At least, that was a plan.
But now I'm in grad school? Figuring out how to make games my academic career??
They're definitely paying me for at least half a decade???
I don't have to do this on the side???
This could turn into a tenure thing in like 10-15 years and then I'd ACTUALLY have lifetime stability for this???
Which, objectively, is much better than I could've ever hoped.
But now I'm in too deep.
I can't just get home from campus and not think about school.
I can't just get home from campus and not think about technology.
I can't just get home from campus and not think about games.
I can't stop.
It's been my entire life.
And it's killing me.
pâro n. the feeling that no matter what you do is always somehow wrong—as if there’s some obvious way forward that everybody else can see but you, each of them leaning back in their chair and calling out helpfully, “colder, colder, colder…”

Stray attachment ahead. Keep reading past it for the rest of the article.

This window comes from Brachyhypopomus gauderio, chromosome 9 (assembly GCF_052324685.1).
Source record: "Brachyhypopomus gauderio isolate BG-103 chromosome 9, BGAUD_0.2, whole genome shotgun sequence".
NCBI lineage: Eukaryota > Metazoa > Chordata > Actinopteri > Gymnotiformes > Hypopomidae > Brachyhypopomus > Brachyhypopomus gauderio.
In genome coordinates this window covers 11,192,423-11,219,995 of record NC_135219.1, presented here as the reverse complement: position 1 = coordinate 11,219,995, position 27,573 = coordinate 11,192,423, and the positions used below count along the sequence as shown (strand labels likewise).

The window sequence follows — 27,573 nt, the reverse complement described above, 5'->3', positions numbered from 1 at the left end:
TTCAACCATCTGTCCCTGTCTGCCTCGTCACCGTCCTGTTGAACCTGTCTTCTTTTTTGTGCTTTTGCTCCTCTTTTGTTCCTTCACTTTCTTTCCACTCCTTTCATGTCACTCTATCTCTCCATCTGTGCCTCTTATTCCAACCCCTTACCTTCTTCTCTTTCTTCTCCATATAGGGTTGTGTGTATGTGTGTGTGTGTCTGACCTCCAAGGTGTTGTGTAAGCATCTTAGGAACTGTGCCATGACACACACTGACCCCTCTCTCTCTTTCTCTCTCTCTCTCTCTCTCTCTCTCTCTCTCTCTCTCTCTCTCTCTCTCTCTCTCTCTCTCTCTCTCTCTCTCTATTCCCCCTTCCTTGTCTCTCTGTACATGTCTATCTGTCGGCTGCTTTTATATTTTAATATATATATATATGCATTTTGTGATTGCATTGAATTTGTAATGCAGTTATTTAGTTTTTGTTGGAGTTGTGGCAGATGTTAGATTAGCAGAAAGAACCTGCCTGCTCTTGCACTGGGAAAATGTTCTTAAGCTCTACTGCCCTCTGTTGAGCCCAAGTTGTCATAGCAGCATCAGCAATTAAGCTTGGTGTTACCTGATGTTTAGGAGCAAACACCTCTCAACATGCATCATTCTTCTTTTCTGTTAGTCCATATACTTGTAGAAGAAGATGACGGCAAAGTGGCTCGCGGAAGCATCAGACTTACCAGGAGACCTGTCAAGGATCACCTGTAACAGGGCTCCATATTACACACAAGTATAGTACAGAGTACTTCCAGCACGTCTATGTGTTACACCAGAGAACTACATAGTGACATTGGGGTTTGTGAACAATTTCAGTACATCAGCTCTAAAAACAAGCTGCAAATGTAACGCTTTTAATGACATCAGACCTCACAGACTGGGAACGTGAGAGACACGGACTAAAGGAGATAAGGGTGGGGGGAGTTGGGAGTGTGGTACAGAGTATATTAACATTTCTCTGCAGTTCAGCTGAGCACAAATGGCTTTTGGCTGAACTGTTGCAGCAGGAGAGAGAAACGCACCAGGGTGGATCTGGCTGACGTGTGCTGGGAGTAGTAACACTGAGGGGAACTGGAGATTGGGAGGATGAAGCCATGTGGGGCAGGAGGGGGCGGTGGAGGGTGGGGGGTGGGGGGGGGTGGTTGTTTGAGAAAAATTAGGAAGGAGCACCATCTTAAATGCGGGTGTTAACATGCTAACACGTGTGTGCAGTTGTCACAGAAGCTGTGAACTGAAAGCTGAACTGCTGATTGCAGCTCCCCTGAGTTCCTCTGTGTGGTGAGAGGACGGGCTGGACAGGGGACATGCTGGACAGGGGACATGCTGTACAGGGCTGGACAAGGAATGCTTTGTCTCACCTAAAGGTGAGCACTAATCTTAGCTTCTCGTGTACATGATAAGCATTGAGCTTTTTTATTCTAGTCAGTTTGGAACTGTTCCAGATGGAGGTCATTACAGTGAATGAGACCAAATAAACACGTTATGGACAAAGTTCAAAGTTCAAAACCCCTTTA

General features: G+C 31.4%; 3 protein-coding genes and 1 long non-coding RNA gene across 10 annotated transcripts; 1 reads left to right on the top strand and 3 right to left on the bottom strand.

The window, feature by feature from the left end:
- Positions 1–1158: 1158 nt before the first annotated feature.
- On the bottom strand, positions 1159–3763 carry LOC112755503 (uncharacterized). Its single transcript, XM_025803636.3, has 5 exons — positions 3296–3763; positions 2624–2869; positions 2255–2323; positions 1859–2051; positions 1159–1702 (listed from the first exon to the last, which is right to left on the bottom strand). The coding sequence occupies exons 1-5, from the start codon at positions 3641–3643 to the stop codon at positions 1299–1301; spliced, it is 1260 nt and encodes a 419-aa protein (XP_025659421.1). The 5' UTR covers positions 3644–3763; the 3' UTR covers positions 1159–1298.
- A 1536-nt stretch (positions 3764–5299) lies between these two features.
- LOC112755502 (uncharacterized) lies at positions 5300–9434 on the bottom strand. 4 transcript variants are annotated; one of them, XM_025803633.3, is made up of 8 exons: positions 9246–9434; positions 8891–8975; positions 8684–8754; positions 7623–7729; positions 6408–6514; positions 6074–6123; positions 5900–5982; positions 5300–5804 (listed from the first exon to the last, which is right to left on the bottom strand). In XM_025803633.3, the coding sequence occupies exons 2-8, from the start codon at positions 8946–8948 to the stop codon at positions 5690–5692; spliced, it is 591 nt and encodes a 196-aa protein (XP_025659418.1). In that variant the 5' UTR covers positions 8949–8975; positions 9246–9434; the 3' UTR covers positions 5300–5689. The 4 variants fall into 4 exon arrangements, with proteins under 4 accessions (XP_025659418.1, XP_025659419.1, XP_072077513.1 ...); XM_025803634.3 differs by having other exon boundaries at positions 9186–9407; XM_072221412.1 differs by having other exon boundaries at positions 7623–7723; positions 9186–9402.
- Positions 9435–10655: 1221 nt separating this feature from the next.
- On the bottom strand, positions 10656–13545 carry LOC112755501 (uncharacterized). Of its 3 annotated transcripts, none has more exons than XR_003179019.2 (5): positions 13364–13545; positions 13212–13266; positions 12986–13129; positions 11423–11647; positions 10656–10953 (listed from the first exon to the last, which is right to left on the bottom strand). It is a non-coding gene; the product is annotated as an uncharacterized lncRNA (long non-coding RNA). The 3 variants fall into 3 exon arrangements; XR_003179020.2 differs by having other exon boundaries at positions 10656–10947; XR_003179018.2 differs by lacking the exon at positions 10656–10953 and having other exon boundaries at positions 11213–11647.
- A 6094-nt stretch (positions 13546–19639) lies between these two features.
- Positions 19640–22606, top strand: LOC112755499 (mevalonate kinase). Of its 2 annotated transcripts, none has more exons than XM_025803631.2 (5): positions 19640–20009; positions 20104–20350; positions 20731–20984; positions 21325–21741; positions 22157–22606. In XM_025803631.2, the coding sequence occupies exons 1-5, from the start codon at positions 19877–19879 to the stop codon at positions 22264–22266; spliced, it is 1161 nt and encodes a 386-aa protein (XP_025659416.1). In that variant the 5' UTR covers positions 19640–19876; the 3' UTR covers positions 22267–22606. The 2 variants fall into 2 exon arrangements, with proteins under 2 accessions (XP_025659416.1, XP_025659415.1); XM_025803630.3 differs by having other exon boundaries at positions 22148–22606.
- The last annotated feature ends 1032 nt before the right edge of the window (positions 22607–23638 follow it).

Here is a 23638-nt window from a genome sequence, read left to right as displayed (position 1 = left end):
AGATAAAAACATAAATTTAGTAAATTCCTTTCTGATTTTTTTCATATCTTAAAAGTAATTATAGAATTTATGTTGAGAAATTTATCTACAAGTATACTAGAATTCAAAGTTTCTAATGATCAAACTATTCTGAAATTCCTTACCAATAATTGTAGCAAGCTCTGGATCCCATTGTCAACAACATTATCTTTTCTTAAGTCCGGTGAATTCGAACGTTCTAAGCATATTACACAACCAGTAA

Part of me is straight mad that I feel like this, that things are like this. Not just with my experiences per say, but I guess in a sense the world. No one should be economically unstable given how much value we create and have, not to mention our dying climate and dozens of other things.
It's amazing and you should watch it literally right now. Maybe watch it alone so you too can scream into the darkness. Or host a watch party. You do you.
So, yeah. The last couple months have been me coming to that realization and taking steps to deal with it.
Journaling has become a whole thing for me, specifically bullet journaling. I dabbled with it some before, but really got into it over the summer and read the book The Bullet Journal Method.
also fun fact I love stickers.
this letter is only about stickers now.
there is only sticker.
Turns out I write a lot. The teal one alone only lasted for like a month and a half, tops.
Anyway, now there are two of them, one for career / academics / game making / entrepreneur-y things and the other for, you know, living. As an exercise, I went and outlined different roles I might have in either capacity.
It's my what-I-want-to-be-when-I-grow-up, but today.
I'm hoping physically separating these thoughts-on-paper will help. I feel good about it so far.